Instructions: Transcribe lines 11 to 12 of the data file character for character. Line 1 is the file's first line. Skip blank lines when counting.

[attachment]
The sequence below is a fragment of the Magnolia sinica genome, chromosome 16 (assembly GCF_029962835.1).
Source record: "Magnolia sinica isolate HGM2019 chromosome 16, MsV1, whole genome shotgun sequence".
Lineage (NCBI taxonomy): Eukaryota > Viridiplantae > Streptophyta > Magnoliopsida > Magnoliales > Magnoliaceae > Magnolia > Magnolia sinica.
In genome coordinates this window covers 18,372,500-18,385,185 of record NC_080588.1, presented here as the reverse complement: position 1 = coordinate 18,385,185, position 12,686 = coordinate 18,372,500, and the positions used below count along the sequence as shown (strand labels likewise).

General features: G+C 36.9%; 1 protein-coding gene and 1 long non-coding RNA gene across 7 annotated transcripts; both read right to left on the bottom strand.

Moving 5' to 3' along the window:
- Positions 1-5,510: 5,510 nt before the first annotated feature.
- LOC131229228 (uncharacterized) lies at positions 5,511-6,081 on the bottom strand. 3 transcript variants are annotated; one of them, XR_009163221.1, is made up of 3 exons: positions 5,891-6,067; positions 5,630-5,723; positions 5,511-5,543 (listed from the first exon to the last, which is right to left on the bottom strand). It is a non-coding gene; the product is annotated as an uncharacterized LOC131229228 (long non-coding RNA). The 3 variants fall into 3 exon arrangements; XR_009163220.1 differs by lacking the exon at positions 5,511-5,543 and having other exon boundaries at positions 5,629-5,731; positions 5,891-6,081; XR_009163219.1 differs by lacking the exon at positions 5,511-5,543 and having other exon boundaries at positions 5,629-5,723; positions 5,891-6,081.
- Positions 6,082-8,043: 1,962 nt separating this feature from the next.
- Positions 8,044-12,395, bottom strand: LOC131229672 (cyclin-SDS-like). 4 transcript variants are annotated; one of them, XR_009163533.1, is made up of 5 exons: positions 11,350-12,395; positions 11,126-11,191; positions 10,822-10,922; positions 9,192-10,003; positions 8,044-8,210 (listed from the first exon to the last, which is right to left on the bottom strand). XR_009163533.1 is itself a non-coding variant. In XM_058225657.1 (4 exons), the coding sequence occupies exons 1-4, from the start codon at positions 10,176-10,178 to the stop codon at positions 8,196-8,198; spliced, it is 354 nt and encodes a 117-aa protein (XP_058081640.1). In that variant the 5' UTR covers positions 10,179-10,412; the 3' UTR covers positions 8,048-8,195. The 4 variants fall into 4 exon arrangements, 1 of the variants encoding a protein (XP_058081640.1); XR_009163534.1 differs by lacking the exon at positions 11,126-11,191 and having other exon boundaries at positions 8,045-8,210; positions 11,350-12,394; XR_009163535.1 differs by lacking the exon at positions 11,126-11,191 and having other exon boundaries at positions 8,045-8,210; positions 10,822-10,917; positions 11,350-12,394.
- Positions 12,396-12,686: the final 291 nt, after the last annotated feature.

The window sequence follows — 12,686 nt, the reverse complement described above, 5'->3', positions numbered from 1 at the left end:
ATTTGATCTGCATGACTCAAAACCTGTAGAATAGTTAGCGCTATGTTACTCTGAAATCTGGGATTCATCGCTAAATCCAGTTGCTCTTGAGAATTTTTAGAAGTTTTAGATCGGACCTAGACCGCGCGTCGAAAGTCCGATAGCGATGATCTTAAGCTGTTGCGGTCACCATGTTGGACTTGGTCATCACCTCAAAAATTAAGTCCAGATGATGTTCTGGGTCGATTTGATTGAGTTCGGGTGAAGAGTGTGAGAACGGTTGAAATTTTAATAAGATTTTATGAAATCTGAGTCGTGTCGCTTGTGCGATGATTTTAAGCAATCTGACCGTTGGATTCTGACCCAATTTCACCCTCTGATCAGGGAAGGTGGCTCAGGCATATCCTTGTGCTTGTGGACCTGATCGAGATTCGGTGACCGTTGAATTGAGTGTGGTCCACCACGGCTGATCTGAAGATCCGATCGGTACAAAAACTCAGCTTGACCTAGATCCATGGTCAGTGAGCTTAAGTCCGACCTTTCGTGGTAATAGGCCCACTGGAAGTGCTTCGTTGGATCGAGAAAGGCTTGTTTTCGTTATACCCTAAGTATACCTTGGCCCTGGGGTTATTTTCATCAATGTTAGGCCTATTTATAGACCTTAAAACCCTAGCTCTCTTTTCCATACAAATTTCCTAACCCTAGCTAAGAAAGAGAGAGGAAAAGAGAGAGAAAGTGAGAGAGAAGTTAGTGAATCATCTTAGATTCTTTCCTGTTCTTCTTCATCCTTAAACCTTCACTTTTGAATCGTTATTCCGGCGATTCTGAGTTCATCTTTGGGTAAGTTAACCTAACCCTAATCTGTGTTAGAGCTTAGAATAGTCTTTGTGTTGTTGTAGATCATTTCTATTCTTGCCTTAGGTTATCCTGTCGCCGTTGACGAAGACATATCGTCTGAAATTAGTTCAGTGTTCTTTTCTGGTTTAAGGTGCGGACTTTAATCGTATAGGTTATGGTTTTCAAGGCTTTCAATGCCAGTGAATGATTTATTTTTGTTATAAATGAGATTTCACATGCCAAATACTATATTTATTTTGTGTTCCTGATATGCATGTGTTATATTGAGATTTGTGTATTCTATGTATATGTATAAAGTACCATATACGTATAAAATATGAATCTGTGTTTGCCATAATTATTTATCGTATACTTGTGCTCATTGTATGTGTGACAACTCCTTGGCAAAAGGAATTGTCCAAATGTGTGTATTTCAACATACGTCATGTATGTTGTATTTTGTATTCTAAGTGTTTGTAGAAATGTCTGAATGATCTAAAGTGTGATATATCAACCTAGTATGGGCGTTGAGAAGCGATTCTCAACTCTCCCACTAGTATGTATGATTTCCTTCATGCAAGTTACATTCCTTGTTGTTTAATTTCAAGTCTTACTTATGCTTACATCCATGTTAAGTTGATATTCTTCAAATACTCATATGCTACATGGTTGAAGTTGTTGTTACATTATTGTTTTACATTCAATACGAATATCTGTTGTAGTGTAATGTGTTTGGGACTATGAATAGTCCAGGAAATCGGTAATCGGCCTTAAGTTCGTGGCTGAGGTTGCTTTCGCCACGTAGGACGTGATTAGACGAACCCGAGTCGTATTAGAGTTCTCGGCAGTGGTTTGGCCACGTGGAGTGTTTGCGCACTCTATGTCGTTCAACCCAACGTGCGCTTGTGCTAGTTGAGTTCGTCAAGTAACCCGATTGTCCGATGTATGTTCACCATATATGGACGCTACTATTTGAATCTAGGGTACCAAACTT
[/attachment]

- Positions 12,396-12,686: the final 291 nt, after the last annotated feature.

The window sequence follows — 12,686 nt, the reverse complement described above, 5'->3', positions numbered from 1 at the left end: